Researchers Use Tear Samples of Scleroderma Patients To Gain New Insights Into How SSc Affects Eyes
A study was recently conducted to determine levels of vascular endothelial growth factor in the tears of patients with scleroderma. Vascular endothelial growth factor or VEGF has been found to play a major role in the development of new blood vessels in a number of diseases, including macular degeneration of the eye, diabetic retinopathy, retinopathy of prematurity and sickle cell retinopathy. In scleroderma, VEGF is believed to contribute to some of the eye complications related to the disease, including dry eye syndrome (DES), conjunctival telangiectasia, and filamentous keratitis.
Scleroderma or SSc (systemic sclerosis) is an autoimmune disease characterized by fibrotic changes in several organ systems, including the skin, heart, lungs, GI tract, and kidneys. The eyes are also affected by scleroderma, with many people developing dry eye syndrome and other eye conditions. The study, entitled “Vascular Endothelial Growth Factor in Tear Samples of Patients with Systemic Sclerosis” published in Mediators of Inflammation was designed to observe if there were elevations in VEGF in the tears of scleroderma patients that could account for some of the problems in vision that these patients experience.
One of the pitfalls of doing this kind of study is that very small samples of tears can be collected for evaluation, and patients with scleroderma produce tears at a decreased rate when compared to normal subjects. The secretion of tears is observed to be diminished by 67 percent in the scleroderma population. Researchers believe that this due to the fibrosis commonly associated with the disease. As a result, the collection of tears for the study was difficult and time-consuming.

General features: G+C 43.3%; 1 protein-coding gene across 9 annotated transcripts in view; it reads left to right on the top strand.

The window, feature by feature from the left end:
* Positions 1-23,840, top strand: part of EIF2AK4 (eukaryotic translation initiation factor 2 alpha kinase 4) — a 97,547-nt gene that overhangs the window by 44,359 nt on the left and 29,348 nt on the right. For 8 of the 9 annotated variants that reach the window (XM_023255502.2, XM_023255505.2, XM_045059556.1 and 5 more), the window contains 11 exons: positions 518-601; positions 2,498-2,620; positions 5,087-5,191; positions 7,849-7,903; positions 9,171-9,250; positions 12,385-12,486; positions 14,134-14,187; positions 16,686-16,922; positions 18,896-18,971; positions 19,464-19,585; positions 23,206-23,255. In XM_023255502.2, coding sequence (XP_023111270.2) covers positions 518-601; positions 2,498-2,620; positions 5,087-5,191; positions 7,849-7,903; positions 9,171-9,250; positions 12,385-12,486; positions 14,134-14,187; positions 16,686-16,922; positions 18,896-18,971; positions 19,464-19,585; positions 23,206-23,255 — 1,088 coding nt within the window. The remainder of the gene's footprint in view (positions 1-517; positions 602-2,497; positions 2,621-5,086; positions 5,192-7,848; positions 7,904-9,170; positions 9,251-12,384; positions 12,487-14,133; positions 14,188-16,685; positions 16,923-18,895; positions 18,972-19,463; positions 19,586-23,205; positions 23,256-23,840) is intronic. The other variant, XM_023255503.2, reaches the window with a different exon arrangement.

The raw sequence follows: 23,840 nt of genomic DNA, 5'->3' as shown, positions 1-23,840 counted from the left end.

The researchers measured the total protein concentration in the tears of scleroderma patients and found that they had concentrations of protein that were 42 percent higher than controls. Researchers attributed this to the fact that scleroderma patients exhibited a small tear volume, making protein concentrations artificially high. In addition, the level of VEGF was 20 percent less than in controls, also likely due to low tear volumes.
While the study did not show the expected increase in VEGF in scleroderma patients when compared to control participants, the authors believe that these results may not be accurate due to the inability to collect enough tear volumes so that an accurate sampling could be obtained. In spite of the unexpected results, the researchers still believe the theory that VEGF concentration in the tear fluid of scleroderma patients can in fact lead to key insights into how SSc affects the eyes, and are calling for additional research methods to better measure and ascertain VEGF levels.